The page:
Date: Saturday, Oct. 25, 2003
TV: JP Sports – Steve Martin (play-by-play), Doc Walker (analyst), Mike Hogewood (sideline)
Site: Memorial Stadium (81,473 grass)
Records: Clemson (4-3, 2-2 ACC); UNC (1-6, 0-3 ACC)
Series: Clemson leads 32-18-1
Rankings: Neither team is ranked
Coaches: Clemson – Tommy Bowden 5th season, 33-23-0 .589; UNC – John Bunting, 3rd season, 12-20-0 .375
Last Meeting: Clemson 42, UNC 12 on Nov. 9, 2002, Chapel Hill.
Line: Clemson by 13
Recap of The Insiders’ Game Week Coverage
* Buck: Between the Lines
* Meet the Tigers
* UNC mid-week notebook
* Charlie Whitehurst Q&A
* John Bunting press conference
* Tommy Bowden press conference
Say what you want about the hapless Tar Heels; they are playing their best football of the season right now. But the improving Carolina defense is still the worst in Division I, which only punctuates just how far it has fallen.
The offense can be explosive at times, and the special teams play can be described as solid. As is seemingly the case each week, a shootout is expected. And with such games, anything can happen. The Tar Heels begin a stretch where they will play three of their next four games on the road, where their only four wins since the beginning of the 2002 season have taken place.
Tar Heel fans hope that Darian Durant’s final visit to the Palmetto State will be as pleasant as the last one. In a platoon role with Ronald Curry two years ago at Death Valley, he completed all 11 of his passing attempts, threw for one touchdown and rushed for two more to lead UNC to a 38-3 thrashing of the Tigers.
Durant continues to lead Carolina in rushing and passing this season, the first Tar Heel to do so since Gayle Bomar in 1968. Durant has accounted for 13 of UNC’s 21 offensive touchdowns this season. He has thrown 130 passes without an interception.
Look for a fast start, as the Tar Heels have jumped out to a lead of nine points or better in each of the last three meetings between the two teams.
Durant and Charlie Whitehurst were both recruited by Mike O’Cain, and that is where the similarities end. Durant is the savvy and elusive general that is always a threat to turn a sure sack into a big ground gainer. But while Durant’s arm is above average at best, Whitehurst may have the best gun in the conference. He has completed at least 22 passes in six straight games. Respectively, Whitehurst and Durant are ranked third and fourth in the league in passing efficiency.
After rushing for just under 100 yards per game in the first five games, Carolina has rushed for an average of 176.2 yards in the last two. Perhaps the reason for the improvement has been the implementation of two tailbacks in at the same time. Ronnie McGill has led the team in rushing over that span. Clemson’s Yusef Kelly is listed as doubtful. But even with Kelly out, look for Duane Coleman and Chad Jasmin to run roughshod over the Tar Heels' weak defensive line.
The talent on both teams goes way beyond the two-deep. Jarwarski Pollock and Mike Mason head up a wealth of possession receivers and one’s with big strike capability, while the Tigers’ tandem of Derek Hamilton and Kevin Youngblood are both ranked in the ACC’s Top 10 statistically. Airese Carey, a NCAA champion sprinter, is reportedly back to full speed.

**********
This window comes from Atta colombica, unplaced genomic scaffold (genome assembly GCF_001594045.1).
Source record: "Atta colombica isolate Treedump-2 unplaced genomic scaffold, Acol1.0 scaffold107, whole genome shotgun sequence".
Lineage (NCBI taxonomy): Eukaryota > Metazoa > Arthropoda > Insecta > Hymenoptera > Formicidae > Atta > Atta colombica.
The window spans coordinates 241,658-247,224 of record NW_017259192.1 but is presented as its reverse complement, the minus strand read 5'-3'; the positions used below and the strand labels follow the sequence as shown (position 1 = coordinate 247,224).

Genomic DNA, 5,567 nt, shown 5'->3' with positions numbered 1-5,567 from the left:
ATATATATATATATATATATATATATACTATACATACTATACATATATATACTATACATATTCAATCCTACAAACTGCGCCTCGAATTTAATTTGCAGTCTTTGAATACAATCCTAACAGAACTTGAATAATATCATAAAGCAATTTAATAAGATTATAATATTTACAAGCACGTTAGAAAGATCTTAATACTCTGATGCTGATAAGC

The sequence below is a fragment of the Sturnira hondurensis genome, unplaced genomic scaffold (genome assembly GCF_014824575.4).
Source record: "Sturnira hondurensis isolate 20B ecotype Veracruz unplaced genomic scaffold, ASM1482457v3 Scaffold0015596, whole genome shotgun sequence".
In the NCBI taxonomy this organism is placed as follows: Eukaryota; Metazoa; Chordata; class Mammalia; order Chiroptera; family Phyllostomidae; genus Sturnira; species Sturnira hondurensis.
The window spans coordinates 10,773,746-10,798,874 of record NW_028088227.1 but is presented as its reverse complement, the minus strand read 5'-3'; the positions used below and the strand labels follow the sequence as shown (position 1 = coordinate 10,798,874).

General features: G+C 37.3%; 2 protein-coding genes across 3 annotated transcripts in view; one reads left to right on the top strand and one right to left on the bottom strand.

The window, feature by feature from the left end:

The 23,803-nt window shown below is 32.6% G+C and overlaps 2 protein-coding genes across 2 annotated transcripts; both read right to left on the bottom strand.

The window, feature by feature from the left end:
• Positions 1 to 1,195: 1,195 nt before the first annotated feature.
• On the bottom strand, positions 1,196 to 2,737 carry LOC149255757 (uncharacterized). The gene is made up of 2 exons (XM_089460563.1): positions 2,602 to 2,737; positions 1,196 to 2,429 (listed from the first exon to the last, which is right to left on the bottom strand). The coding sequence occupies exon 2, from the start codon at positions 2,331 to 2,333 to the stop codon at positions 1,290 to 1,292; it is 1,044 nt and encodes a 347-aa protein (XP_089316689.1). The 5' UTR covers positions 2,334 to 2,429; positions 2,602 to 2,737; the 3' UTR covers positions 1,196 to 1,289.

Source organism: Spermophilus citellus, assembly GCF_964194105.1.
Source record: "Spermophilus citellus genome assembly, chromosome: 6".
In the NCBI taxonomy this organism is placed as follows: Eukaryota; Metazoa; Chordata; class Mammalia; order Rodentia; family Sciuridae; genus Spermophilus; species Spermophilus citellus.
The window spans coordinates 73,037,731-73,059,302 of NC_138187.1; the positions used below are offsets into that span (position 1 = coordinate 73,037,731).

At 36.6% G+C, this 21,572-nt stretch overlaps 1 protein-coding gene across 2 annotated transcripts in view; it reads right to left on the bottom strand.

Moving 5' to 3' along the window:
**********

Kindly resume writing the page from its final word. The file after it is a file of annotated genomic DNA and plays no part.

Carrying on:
Though the Tar Heels’ offensive front is providing much better run-blocking and pass protection these days, as evidenced by the effective offensive attacks over the past two games, two three-and-outs down the stretch last week stand out. This is a veteran unit, and at some point, continuously talking about improvement becomes a negative attribute. It’s absolutely essential that Carolina keep its defense off the field as much as possible against the Tigers, and that all begins up front. Clemson found success in the second half versus N.C. State last week with some newfound youth in Roman and Dustin Fry. That depth will afford them the ability to pound on Carolina’s suspect defensive front.
This horse has been beaten to death, but will not be put out of its misery until the UNC defensive line can resist being whipped repeatedly by opposing offensive linemen. Clemson features linebacker Leroy Hill, who leads the nation with 2.57 tackles for loss per game. Ends’ Maurice Fountain and Vontrell Jamison have stepped up and filled in nicely for two injured veterans, and 6-foot-6, 330-pound Donnell Washington is a pass rushing menace.
Lionell Green and Mahlon Carey have picked up the effort in defensive backfield, but this is a unit that still has a great deal of ground to make up as well. The Tar Heels were beat by the deep ball for a touchdown on Arizona State’s first series last week and beaten by the short corner fade rout for a touchdown on the game’s final play. A crossing pattern that went for 42 yards set up the winning score. Led by Jamaal Fudge and Travis Pugh, the Tigers are giving up just 200 yards of passing offense per game.
Except for a lapse on punt coverage in the waning seconds of the loss to the Sun Devils, special teams has been a plus for the Tar Heels of late. Mason is factoring in on nearly every Carolina punt and return. The Heels have a better field goal kicker in Dan Orner, while the Tigers have one of the league’s best punters in Cole Chason. Justin Miller is the third-best kickoff returner in the ACC, and could be a threat provided Topher Roberts allows him out of his own end zone.
Prediction: Clemson 45, UNC 31